4.0 out of 5 stars A Great Way to Use Up the Leftover Wine, May 19, 2010
By 
Anna Hope (PA United States) - See all my reviews
(VINE VOICE)    (REAL NAME)   
This review is from: Wine Cocktails: 50 Stylish Sippers That Show Off Your Reds, Whites, and Roses (50 Series) (Hardcover)
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I've tried my non-bar-tending skills on several concoctions in this book. Thankfully not all the recipes - cuz that would mean I was a lush. But for a patio party or a special holiday morning soaking up sun rays, these are pretty good bevies.

The Reds section uses anything from Merlot to dry Sherry, Cabernet Sauvignon to dry rose', and Chianti. The Aloha punch's tropical fruitiness is great for a party but I kinda disagree with the Bordeaux Cup. The author says "This is a nice summer beverage for evening parties." But our late April evening gathering thought it was more appropriate for Christmas time with its taste of cloves, cinnamon, and allspice.

The Whites uses Savignon Blanc, Riesling, Moselle, Sancerre, Chablis, Chardonnay, Pinot Grigio, and one sparkling wine. This section proved a little harder for me to emulate as I'm located in one of the states where you can only buy what the state liquor stores has hanging around and some of the suggested wines proved impossible for me to get a hold of so I was left using the most standard types. I would definitely suggest the Loire Lemonade even though i couldn't get my hands on any Sancerre.The Muskrat is good but you'll never get that "Muskrat Love" song out of your head,so beware!

The Bounteous Bubbly was my favorite section since I'm a sucker for Champagne. This category can also save you a few bucks by using sparkling wines.The Vanilla-Pear Mimosa was good if a little too alcohol tasting for my like. ( We also tried making them with left over apricot nectar from the Muskrat's with some success) But my hands down favorite is a Kir Royale which I am now hopelessly hooked on. I liked a modified Venetian Spritz with Prosecco, I'm not drinking anything with an olive in it. Ewwww!

The After-Dinner and Exotic Treats section was another area where I was sometimes stuck to find exact or similar bottles. This section does use a bit of vermouth, sake, ice wine, Vin Santo, Pernod, sparkling, Marsala, Port, Sauternes, mead, and sherry. I look forward to trying these as I've heard great things about ice wine but can't get my hands on it and I've tried sake on vacation but can't find it around these parts. Maybe our next toast will be to hope for the state control board to start stocking them.
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3.0 out of 5 stars Wine Tales, July 22, 2010
By 
Enrique Torres "Rico" (San Diegotitlan, Califas) - See all my reviews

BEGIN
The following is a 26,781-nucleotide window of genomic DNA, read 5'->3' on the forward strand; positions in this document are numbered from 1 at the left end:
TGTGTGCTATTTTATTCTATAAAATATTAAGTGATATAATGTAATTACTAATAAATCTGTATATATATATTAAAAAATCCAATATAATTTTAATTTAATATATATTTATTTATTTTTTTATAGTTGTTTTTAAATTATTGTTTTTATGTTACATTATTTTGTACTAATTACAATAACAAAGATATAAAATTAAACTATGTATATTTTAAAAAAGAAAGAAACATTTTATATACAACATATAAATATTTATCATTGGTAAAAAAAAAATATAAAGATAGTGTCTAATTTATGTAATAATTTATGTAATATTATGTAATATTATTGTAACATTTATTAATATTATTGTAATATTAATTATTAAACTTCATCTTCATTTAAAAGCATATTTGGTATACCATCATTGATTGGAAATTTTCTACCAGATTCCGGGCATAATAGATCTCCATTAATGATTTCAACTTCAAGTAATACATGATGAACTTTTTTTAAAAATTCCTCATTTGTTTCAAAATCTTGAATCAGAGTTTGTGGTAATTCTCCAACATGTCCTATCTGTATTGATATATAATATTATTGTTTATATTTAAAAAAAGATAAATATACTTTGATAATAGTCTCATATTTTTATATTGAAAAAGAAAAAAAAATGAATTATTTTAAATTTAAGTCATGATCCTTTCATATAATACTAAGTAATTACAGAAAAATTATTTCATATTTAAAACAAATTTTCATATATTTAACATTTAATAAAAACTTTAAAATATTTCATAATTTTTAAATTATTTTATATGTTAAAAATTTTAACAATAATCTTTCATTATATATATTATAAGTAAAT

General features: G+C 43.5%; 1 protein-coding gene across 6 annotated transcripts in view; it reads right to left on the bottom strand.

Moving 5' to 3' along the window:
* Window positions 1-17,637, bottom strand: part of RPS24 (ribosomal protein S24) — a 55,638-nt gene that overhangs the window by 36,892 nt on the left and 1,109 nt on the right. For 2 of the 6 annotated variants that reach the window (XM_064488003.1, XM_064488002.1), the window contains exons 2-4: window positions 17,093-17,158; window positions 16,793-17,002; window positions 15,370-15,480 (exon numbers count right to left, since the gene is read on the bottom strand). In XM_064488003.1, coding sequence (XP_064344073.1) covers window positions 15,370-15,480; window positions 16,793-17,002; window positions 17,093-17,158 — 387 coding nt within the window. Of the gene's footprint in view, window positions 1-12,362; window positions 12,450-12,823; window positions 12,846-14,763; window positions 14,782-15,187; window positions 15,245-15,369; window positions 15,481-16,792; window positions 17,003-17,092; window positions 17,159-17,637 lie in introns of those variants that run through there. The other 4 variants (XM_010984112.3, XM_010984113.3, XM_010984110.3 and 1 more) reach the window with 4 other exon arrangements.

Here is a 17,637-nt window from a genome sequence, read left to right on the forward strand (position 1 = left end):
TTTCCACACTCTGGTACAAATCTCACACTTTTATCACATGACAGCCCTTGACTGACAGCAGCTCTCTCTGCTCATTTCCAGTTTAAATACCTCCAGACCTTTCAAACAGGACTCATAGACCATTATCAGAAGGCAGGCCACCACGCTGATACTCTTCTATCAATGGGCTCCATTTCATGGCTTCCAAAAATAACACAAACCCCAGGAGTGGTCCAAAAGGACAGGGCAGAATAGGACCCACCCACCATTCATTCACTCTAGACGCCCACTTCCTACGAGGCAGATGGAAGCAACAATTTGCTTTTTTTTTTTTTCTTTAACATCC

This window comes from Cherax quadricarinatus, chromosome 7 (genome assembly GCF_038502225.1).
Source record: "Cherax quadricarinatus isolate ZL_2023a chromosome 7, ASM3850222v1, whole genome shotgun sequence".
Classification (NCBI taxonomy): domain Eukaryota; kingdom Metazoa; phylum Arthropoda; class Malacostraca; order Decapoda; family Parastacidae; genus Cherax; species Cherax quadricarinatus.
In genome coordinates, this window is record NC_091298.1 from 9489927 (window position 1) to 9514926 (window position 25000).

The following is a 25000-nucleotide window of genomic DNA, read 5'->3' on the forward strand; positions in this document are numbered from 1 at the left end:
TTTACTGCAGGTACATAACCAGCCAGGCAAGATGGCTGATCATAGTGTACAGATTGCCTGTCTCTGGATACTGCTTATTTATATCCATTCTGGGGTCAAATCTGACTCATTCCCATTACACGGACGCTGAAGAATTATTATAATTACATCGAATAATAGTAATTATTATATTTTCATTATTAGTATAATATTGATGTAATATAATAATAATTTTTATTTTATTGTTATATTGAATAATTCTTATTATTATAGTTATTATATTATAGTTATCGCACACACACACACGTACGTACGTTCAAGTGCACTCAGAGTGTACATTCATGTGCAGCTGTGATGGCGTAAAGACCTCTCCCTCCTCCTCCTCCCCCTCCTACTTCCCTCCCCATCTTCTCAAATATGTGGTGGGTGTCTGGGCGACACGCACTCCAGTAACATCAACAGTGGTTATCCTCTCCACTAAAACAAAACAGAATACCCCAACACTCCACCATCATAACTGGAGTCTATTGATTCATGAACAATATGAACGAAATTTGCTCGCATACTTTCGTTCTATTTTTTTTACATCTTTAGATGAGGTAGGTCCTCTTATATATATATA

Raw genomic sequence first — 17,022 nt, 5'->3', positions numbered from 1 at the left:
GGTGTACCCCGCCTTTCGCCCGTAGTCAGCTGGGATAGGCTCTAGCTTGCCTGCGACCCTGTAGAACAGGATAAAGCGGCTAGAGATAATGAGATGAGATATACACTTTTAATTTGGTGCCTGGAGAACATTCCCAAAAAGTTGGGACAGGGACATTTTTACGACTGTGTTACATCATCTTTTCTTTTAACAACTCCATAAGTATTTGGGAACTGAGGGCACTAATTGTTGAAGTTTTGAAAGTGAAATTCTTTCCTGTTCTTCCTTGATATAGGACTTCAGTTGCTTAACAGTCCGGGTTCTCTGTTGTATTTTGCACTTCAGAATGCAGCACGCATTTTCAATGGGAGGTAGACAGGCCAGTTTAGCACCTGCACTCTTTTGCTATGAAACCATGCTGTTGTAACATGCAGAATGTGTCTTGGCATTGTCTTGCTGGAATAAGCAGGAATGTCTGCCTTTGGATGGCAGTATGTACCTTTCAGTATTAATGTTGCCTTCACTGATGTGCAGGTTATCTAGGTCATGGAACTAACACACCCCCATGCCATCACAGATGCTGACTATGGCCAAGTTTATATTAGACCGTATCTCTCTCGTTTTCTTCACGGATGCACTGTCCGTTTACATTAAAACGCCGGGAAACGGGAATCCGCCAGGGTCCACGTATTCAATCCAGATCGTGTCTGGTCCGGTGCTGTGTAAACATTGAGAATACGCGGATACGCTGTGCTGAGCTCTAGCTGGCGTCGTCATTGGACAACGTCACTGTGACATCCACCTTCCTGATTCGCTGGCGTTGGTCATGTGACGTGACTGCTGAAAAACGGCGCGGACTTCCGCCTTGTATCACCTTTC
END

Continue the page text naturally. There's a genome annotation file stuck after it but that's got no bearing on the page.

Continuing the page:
(VINE VOICE)   
This review is from: Wine Cocktails: 50 Stylish Sippers That Show Off Your Reds, Whites, and Roses (50 Series) (Hardcover)
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I love wine. My formative wine drinking years in my 20's was where I cut my teeth on such unsophisticated import grape blends like Lancers and Mateus. Who could forget(well, on a few occasions) the jug wines like Red Mountain or Almaden? Through the years my tastes and palette have developed and become more refined where I can distinguish the various varietals, have a wine collection and have tasted the great wines, like Opus (if you don't know the rest of the name maybe you're more likely to like wine cocktails , hint: we're # ?), of the world. I was curious about this little book and it's suggestions on how to change the wine into cocktails. My furthest exploration, way back in the day , was with wine spritzers. OK, so I bit and read and tried a cocktail or two. One of reasons people like to drink wine is the lower(but not so low) alcohol content as compared to cocktails. If you had the other fire waters you've defeated the purpose, just one winos opinion. The ideas sound good but if you are not into wine you wouldn't want to ruin a perfectly good glass of wine. I would never consider using any wine that I cared about but rather would use something like "Two Buck Chuck" for these cocktails. Cocktails and wine are two different alcoholic drinks but surprisingly, these fancy concoctions pass the taste test when combined for something totally different. The result is a cocktail though, far removed from a glass of wine. Unless you have a well stocked bar you won't be able to make these suggested drinks. The wine punches seem to be good for larger gatherings to keep the masses happy. Wine aficionados, or winos, as I refer to myself don't care much for cocktails (anymore) as much and tend to not have the aforementioned well stocked bar. I gave mine to my sons, who are in that youthful, let's party mode of life that is highlighted by the twenties. They also might be better suited for trying these drinks with their friends, because they prefer cocktails. In conclusion, if you like cocktails you might like this book, if you like wine you wouldn't want to waste a perfectly good glass of vino. Recommended for something different(just not for me)at your cocktail party from this old wino.